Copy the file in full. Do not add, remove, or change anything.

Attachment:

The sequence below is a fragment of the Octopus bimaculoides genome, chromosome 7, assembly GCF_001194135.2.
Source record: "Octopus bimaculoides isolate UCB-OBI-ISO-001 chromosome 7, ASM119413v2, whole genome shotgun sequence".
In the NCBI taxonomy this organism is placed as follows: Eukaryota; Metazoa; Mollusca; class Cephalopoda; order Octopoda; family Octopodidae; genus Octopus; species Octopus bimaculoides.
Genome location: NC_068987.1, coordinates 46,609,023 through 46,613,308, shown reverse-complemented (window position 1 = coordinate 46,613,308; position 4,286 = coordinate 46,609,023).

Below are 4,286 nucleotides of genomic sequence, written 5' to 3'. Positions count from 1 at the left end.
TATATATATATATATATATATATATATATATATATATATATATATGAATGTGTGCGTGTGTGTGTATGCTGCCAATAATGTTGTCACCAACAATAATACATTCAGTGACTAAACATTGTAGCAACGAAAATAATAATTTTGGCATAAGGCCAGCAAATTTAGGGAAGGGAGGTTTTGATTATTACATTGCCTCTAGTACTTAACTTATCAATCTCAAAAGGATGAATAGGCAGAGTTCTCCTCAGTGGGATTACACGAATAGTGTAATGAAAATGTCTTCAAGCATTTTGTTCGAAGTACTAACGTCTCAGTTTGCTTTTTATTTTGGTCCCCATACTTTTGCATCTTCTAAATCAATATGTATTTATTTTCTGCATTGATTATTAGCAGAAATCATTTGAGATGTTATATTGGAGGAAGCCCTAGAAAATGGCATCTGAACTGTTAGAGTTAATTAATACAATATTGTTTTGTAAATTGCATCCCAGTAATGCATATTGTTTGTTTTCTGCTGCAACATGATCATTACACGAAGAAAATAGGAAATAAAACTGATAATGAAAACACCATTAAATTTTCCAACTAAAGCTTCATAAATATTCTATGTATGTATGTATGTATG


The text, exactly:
The sequence below is a fragment of the Octopus bimaculoides genome, chromosome 7, assembly GCF_001194135.2.
Source record: "Octopus bimaculoides isolate UCB-OBI-ISO-001 chromosome 7, ASM119413v2, whole genome shotgun sequence".
In the NCBI taxonomy this organism is placed as follows: Eukaryota; Metazoa; Mollusca; class Cephalopoda; order Octopoda; family Octopodidae; genus Octopus; species Octopus bimaculoides.
Genome location: NC_068987.1, coordinates 46,609,023 through 46,613,308, shown reverse-complemented (window position 1 = coordinate 46,613,308; position 4,286 = coordinate 46,609,023).

Below are 4,286 nucleotides of genomic sequence, written 5' to 3'. Positions count from 1 at the left end.
TATATATATATATATATATATATATATATATATATATATATATATGAATGTGTGCGTGTGTGTGTATGCTGCCAATAATGTTGTCACCAACAATAATACATTCAGTGACTAAACATTGTAGCAACGAAAATAATAATTTTGGCATAAGGCCAGCAAATTTAGGGAAGGGAGGTTTTGATTATTACATTGCCTCTAGTACTTAACTTATCAATCTCAAAAGGATGAATAGGCAGAGTTCTCCTCAGTGGGATTACACGAATAGTGTAATGAAAATGTCTTCAAGCATTTTGTTCGAAGTACTAACGTCTCAGTTTGCTTTTTATTTTGGTCCCCATACTTTTGCATCTTCTAAATCAATATGTATTTATTTTCTGCATTGATTATTAGCAGAAATCATTTGAGATGTTATATTGGAGGAAGCCCTAGAAAATGGCATCTGAACTGTTAGAGTTAATTAATACAATATTGTTTTGTAAATTGCATCCCAGTAATGCATATTGTTTGTTTTCTGCTGCAACATGATCATTACACGAAGAAAATAGGAAATAAAACTGATAATGAAAACACCATTAAATTTTCCAACTAAAGCTTCATAAATATTCTATGTATGTATGTATGTATG